Rally Against Pipeline Expansion


rally against pipeline expansion.jpgOn June 6, more than 5,000 colorful,

committed marchers snaked through the streets of downtown St. Paul

from the banks of the Mississippi River to the State Capital, the

first shrouded in morning mist, the second shrouded in construction

scaffolding. Marchers were rallying to say no to expansion of the

matrix of pipelines that cuts through northern Minnesota carrying

Alberta tar sands oil and fracked Bakken crude, potentially

endangering the freshwater heart of Minnesota’s native land.

Aztec drums and conch musicians led the

march. At the capital, Greg Grey Cloud offered a welcome song and

later there was a performance by Frank Waln, Sicangu Lakota hip hop

artist, among other musicians.

Many native speakers led the rally in

front of the capital building, as Native communities are directly

faced with the impacts of pipeline expansion and are leading the

charge against them. Winona LaDuke (White Earth Anishinabe), founder

of Honor the Earth, and Tom Goldtooth (Dine/Dakota), executive

director of Indigenous Environmental Network, have organized for

decades to call attention to better ways to manage our planet than

tearing out its natural resources and are leaders in the effort

opposing pipeline expansion.

LaDuke asked the crowd to support, “us

and tribal governments tribal leadership” who are in saying “no”

to pipelines crossing reservation and treaty lands. “[They] cannot

poison us,” she declared, telling the audience, “you have a

choice between water and oil. Make the right choice.” She told a

story that, at a protest in in Washington, D.C. a year ago, she

walked from her tipi to a ride in an all-electric car. “That’s

what the future looks like,” she said,” from a tipi to a Tesla.”

Melissa Daniels (Athabasca Chipewyan

First Nation) spoke on behalf of the estimated 23,000 Aboriginal

people who live in the devastated area of Alberta’s oil sands

development – 18 First Nations and six Métis Settlements located

in the region. She testified to the dramatic local impacts of tar

sands development and the robust resistance of native communities and

allies across Canada to pipeline expansion.

How bad is tar sands oil extraction in

Alberta? A google search for photos of Alberta tar sands turned up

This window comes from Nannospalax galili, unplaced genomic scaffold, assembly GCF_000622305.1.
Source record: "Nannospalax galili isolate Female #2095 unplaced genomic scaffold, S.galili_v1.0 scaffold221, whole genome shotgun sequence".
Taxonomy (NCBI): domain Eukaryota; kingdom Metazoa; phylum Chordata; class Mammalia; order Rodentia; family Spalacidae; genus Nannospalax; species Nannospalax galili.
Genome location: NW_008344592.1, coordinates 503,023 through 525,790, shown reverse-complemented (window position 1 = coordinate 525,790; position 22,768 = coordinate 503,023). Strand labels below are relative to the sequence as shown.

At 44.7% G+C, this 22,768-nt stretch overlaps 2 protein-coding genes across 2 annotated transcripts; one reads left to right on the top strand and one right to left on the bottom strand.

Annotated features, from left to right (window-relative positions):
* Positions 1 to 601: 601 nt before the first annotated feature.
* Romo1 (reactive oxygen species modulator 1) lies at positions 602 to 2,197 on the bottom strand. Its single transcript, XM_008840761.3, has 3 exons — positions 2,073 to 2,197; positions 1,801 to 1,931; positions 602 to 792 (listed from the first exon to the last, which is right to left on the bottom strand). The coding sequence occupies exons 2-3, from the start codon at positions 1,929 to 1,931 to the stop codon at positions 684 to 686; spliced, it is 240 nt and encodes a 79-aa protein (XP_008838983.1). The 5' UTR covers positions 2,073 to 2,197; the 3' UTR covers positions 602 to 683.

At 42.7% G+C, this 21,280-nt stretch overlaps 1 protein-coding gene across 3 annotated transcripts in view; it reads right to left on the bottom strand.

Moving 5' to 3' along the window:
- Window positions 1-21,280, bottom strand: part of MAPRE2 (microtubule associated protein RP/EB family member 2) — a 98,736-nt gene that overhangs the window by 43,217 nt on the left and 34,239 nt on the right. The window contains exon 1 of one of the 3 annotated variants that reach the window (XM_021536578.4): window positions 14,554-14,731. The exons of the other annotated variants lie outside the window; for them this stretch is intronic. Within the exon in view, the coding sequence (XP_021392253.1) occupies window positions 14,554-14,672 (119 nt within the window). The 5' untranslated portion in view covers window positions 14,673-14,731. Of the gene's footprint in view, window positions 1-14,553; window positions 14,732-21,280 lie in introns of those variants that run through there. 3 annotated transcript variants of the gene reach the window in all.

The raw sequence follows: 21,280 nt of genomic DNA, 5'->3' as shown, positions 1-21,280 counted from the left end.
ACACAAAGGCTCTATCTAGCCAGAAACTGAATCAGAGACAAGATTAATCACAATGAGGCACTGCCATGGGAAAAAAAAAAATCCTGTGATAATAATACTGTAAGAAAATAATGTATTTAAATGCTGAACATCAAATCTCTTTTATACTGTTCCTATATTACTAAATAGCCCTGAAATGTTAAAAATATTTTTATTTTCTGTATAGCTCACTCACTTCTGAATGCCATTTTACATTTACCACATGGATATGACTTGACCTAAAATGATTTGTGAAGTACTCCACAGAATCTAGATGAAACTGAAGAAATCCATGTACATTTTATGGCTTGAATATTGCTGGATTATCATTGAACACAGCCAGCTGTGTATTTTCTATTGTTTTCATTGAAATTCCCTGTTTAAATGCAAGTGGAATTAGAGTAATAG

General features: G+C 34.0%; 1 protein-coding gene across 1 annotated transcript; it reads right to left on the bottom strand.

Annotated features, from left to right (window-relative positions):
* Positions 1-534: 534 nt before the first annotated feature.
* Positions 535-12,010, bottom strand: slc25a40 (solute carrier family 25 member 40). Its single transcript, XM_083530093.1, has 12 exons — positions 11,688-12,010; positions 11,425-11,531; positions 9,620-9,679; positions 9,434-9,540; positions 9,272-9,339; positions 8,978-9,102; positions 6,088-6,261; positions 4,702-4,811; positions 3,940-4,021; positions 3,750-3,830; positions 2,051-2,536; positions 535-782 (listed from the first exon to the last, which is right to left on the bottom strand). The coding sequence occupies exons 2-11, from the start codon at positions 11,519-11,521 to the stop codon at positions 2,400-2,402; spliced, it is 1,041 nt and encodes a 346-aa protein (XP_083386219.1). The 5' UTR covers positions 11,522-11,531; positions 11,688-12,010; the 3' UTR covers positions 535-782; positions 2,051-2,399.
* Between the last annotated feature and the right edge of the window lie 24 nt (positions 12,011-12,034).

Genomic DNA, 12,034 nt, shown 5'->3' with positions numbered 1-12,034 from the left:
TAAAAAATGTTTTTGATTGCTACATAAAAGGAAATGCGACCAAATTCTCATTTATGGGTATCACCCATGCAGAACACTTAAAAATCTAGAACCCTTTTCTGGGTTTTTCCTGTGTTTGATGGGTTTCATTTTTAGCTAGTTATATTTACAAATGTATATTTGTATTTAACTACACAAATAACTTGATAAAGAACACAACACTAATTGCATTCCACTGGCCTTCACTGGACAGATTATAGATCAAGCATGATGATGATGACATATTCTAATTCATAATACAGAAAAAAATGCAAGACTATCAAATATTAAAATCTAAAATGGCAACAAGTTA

this from an article in Business Insider: “These Pictures May Give

you Nightmares about The Canada Oil Sands.” And this: “We’re not

saying the project is good or bad. We’re just saying the scale and

severity of what’s happening in Alberta will make your spine tingle.”

And this from Wikipedia: Or read this selection from Wikipedia: “The

Athabasca River is the largest freshwater delta in the world but with

Suncor and Syncrude leaking tail ponds the amount of polluted water

will exceed 1 billion cubic meters by 2020.”

According to information from the

Indigenous Environmental Network, “In 2006, unexpectedly high rate

of rare cancers were reported in the community of Fort Chipewyan. In

2008, Alberta Health confirmed a 30% rise in the number of cancers

between 1995-2006. However, the study lacks appropriate data and is

considered a conservative estimate by many residents. 


populations have been severely impacted by tar sands extraction. The

Beaver Lake Cree First Nation has experienced a 74% decline of the

Cold Lake herd since 1998 and a 71% decline of the Athabasca River

herd since 1996. Today, just 175 – 275 caribou remain. By 2025, the

total population is expected to be less than 50 and locally extinct

by 2040.”rally against pipeline expansion-2.jpg

With signs and activism, the marchers

in St. Paul said, “this IS bad!”

Participants also heard from Bill

McKibben, a pioneering climate journalist and distinguished scholar

at Middlebury College in Vermont. McKibben wrote the first book on

the climate crisis 26 years ago, “The End of Nature,” and founded

350.org in 2008 as a grass roots climate advocacy organization. The

number 350 refers to parts per million (ppm) carbon dioxide, the

number many scientists believe is the maximum carbon dioxide

concentration in the atmosphere before climate tips significantly

away from historic norms.

The current concentration, according to

NOAA data, is 402 ppm, rising about 2ppm a year. McKibben told the

crowd that Minnesota is “ground zero” for stopping oil pipeline

expansion and climate change, and complemented the marchers for their

organized energy and activism.

A surprise powerhouse speaker was

Alilah Sanders-Reed, a student at Macalaster College in St. Paul, who

roused the crowd with a plea for her generation who faces the brunt

of the climate crisis.

The rally peacefully dispersed under

cloudy St. Paul skies. But the battle against destructive fossil fuel

development continues at the Public Utilities Commission, the

Legislature, across northern Minnesota, in Alberta and around the

earth. On June 14, more than 100 scientists delivered a statement to

the Canadian government, saying “expanding tar sands will be

catastrophic for the climate and environment.”